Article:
The Legislature, in SCR 47, as introduced by Senator Jean Fuller honors those men and women who have served and are serving in our nation's military, and recognizes the month of May 2015 as National Military Appreciation Month. 

Read Senate Concurrent Resolution 47

May 1, 2015:  6 a.m. – 10 a.m. State Capitol Old Rose Garden, 14th and L Streets 

May is Bike Month Kick-Off Event. May is Bike Month encourages people to ride their bicycles for errands, recreation, and trips to work and school. Along with many health benefits, cycling eases traffic and parking congestion, and contributes to making Sacramento a better place to live and visit.

May 1, 2015: Space Day

Space Day takes place on May 01, 2015. Space Day is an educational event held on the first Friday in May. It's goal is "to promote math, science, technology and engineering education by nurturing young peoples' enthusiasm for the wonders of the universe and inspiring them to continue the stellar work of today's space explorers". Space Day was created by Lockheed Martin Corporation in 1997.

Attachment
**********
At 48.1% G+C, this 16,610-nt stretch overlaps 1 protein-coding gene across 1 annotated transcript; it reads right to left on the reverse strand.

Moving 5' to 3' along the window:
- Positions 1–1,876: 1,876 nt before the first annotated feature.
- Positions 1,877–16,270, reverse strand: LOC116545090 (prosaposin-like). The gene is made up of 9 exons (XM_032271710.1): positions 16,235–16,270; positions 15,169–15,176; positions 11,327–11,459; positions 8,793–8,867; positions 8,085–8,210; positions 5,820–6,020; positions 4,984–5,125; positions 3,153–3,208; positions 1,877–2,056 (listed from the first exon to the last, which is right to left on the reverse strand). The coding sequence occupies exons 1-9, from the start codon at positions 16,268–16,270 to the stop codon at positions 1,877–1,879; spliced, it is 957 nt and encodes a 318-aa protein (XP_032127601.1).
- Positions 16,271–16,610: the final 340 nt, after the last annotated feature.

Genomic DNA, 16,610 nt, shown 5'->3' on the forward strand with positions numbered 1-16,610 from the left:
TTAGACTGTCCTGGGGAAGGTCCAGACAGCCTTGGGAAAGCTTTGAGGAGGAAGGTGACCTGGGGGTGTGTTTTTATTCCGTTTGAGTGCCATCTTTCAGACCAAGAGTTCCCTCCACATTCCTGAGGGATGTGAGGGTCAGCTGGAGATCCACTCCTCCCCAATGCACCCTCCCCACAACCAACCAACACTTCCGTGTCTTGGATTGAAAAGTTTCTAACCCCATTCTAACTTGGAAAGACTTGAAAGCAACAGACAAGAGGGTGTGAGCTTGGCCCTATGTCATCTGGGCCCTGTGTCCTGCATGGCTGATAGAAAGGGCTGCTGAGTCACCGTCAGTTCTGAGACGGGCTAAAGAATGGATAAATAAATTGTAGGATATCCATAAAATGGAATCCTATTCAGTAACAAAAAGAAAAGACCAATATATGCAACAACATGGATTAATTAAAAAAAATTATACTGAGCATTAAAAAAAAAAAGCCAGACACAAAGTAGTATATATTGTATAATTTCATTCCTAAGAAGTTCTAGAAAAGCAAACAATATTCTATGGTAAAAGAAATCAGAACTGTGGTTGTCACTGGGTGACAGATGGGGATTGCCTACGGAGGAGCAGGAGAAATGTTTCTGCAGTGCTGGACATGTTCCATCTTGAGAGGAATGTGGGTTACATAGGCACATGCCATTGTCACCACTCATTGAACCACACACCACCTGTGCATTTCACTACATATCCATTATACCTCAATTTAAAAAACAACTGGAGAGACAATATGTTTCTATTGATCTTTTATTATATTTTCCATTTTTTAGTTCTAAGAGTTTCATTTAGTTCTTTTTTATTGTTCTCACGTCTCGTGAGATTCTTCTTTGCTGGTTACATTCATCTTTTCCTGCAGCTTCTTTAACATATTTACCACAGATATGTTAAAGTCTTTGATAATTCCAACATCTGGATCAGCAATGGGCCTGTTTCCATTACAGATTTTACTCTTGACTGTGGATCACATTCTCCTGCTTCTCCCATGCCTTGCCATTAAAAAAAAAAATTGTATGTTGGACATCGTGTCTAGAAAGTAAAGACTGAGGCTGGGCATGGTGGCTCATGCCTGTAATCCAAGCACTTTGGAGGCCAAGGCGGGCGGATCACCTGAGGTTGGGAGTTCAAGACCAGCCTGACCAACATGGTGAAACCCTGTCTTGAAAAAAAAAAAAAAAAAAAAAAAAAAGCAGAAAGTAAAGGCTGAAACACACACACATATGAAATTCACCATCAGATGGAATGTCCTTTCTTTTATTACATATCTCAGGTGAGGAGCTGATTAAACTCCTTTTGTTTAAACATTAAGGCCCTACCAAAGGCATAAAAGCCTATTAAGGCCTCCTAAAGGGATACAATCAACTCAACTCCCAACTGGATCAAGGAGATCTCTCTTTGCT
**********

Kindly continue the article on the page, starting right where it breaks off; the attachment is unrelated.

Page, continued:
Space or outer space describes the vast empty regions between planets and stars. It is often said that space exploration began with the launch of Sputnik 1, the first man-made object to orbit the Earth. Then, in an almost unbelievable feat of human achievement, in 1969 Neil Armstrong and Buzz Aldrin travelled to the Moon and set foot on the surface during the Apollo 11 mission.

May 4, 2015:  Senate Select Hearing – Women and Inequality: Strategies to Promote Opportunity

         Senate Committee hearing on developing  a State strategy to end poverty and deep poverty among women and children. 

            Hearing Agenda

May 6, 2015: Calaveras County Fair Capitol Frog Jump East Lawn near trout pond

May 8, 1914: President Woodrow Wilson signs a proclamation designating the second Sunday in May as Mother’s Day. 

May 10, 2015 is Mother’s Day